Looking back now, Foster reflects on the public stand she took for her longtime friend. Ive known him for 20-something years, and hes someone that I really love and I really care about, she told The Daily Beast on a recent afternoon in Beverly Hills. I obviously cant condone his behaviorhis private behavior. What do I know about his private behavior? But Idoknow the man I know, who is an extraordinary artist. I know the experiences Ive had with him and thats really the only thing I can attest to.
I think if someone you love is struggling, you dont disown them and run in the opposite direction, she added. I think you try to be compassionate, and try to understand their struggle. Try to help them.
For her next directorial effort afterThe Beaver, Foster sought just the right project. She boardedMoney Monsterin 2012, choosing the story of a flawed and unlikeable male celebrity whose public ugliness is exposed as America watchesand whom the audience is then asked to give the chance to regain his humanity as the film progresses.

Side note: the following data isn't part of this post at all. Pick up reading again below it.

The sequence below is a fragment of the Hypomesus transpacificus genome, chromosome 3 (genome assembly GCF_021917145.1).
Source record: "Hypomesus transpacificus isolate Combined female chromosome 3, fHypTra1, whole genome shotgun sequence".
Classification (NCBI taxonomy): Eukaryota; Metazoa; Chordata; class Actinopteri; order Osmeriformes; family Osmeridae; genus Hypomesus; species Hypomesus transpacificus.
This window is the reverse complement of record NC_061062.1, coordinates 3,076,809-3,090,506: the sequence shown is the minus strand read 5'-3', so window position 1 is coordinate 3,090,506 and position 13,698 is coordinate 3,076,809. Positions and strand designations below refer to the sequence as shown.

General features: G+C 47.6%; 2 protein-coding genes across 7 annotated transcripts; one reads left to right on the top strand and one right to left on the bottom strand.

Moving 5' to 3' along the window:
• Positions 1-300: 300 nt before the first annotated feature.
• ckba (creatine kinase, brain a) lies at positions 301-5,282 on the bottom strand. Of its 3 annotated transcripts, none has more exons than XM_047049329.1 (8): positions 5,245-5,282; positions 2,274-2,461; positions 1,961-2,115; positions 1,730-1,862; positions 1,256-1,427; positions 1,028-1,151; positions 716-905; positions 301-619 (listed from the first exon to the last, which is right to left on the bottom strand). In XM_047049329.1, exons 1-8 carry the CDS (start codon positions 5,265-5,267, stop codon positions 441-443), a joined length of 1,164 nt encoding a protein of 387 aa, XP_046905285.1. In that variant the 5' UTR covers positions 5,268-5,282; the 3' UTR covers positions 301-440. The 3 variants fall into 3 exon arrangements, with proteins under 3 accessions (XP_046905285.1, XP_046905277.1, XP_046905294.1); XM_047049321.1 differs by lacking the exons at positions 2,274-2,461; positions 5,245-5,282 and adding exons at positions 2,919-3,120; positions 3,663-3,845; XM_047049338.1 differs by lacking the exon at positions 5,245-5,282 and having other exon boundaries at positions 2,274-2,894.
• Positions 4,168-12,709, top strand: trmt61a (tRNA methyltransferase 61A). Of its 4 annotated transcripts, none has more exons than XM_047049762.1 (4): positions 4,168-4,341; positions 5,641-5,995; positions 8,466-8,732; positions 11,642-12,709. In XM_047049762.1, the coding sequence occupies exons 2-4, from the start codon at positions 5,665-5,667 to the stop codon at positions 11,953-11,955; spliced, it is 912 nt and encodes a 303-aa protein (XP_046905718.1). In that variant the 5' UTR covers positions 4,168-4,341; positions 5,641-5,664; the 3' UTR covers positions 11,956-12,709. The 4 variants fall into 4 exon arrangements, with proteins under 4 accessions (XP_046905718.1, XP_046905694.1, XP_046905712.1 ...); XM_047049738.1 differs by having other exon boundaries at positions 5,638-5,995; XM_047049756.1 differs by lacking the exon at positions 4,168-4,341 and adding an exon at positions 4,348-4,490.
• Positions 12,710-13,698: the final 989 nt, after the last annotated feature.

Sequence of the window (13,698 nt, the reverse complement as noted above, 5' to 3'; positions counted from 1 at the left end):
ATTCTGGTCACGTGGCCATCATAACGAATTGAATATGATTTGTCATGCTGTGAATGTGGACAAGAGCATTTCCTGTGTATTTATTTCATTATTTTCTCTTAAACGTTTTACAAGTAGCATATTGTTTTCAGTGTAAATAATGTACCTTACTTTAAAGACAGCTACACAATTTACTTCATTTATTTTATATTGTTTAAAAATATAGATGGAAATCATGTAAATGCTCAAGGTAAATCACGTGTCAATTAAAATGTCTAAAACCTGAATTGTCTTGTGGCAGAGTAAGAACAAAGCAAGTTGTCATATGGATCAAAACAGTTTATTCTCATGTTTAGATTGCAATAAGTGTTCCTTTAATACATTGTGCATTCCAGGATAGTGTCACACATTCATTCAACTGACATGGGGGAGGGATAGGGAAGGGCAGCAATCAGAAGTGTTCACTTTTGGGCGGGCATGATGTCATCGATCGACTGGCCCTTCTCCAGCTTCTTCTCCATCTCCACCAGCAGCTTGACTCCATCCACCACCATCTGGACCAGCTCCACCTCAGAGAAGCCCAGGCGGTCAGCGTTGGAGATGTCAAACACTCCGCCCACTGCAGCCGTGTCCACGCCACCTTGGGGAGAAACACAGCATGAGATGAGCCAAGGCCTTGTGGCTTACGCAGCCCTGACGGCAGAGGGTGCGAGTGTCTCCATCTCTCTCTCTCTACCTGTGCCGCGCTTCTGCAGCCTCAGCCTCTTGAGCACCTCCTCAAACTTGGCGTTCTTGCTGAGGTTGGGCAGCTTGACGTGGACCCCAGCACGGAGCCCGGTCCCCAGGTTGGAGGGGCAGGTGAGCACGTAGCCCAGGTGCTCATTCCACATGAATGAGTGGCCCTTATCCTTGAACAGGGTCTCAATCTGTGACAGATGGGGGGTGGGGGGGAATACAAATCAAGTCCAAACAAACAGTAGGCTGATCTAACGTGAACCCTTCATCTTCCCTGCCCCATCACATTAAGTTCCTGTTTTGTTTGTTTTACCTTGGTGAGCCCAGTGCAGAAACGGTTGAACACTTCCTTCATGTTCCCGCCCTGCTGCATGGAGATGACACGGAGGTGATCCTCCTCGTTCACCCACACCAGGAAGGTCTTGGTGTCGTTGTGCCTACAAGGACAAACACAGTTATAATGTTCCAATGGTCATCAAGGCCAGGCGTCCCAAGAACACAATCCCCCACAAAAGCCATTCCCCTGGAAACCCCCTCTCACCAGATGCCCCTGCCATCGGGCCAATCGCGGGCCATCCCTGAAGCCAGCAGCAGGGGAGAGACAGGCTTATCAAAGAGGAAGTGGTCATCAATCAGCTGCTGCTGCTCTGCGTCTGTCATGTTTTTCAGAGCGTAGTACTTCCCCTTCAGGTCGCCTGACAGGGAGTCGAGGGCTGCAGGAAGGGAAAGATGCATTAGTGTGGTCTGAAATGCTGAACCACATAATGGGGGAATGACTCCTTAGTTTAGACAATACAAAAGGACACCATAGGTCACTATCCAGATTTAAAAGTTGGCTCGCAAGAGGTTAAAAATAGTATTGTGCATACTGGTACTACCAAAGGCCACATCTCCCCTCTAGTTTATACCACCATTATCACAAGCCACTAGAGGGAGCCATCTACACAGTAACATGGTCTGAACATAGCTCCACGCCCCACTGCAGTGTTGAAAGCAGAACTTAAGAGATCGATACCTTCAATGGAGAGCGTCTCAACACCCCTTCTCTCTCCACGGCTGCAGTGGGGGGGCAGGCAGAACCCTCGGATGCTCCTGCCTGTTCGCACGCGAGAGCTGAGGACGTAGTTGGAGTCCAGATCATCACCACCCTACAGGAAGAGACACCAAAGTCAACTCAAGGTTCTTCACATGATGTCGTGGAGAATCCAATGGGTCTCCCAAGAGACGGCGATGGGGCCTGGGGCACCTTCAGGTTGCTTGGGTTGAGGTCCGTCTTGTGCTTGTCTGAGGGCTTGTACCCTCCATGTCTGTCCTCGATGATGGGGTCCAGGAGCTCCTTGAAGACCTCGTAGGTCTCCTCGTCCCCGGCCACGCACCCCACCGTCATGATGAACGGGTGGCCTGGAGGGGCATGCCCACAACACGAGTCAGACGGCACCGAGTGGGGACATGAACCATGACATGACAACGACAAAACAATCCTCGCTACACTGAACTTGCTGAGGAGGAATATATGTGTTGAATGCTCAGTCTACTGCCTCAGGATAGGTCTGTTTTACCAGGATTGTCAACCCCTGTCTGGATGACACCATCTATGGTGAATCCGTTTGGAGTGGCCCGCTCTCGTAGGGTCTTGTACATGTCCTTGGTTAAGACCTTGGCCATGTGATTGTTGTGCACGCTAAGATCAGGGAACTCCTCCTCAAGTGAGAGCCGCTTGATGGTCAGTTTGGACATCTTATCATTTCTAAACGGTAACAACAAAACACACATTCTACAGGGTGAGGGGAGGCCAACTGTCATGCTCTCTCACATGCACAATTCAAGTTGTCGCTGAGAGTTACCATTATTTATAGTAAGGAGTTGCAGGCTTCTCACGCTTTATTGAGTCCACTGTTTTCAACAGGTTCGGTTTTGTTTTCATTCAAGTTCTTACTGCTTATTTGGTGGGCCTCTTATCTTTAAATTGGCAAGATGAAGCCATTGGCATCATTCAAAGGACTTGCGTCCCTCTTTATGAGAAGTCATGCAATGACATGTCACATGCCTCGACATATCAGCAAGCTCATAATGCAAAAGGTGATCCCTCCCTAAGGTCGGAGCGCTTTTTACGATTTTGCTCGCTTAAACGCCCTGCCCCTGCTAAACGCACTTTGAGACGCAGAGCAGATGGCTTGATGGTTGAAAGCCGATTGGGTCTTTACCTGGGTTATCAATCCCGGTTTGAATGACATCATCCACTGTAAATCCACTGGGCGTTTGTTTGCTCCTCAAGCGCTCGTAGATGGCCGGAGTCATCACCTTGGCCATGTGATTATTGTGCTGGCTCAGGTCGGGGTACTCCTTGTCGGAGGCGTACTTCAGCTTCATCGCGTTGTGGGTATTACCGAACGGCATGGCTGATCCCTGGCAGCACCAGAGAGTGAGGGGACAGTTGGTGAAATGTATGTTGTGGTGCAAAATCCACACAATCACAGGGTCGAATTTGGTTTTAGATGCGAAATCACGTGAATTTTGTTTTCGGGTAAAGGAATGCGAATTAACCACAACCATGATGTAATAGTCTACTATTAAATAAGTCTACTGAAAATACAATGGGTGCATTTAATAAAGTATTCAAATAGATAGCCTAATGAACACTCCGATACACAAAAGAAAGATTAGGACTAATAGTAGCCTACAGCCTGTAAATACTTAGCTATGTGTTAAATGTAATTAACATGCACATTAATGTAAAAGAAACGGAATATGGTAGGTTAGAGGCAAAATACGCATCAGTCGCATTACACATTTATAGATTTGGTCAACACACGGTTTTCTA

Friday Cat Blogging â 1 December 2017
Last week I was looking out the window and noticed that the sun was shining brightly on my neighbor's bougainvillea plant. Then one of the cats walked by on the top of the fence. I went out with my camera and immediately realized that a picture of a …
Leon LaBreque, a financial adviser from Troy, Mich., was wowed back in 2011 when he heard the pitch for the Goldman Sachs Strategic Income Fund. It was a new kind of fixed-income portfolio whose managers had the freedom to buy just about anything. Along with bonds, they might bet on emerging-markets currencies or lend U.S. dollars to Japanese investors—and they could draw on the global expertise of Goldman Sachs. “The story was so compelling, and the people were so smart,” LaBreque says. “I thought, how could it not work?”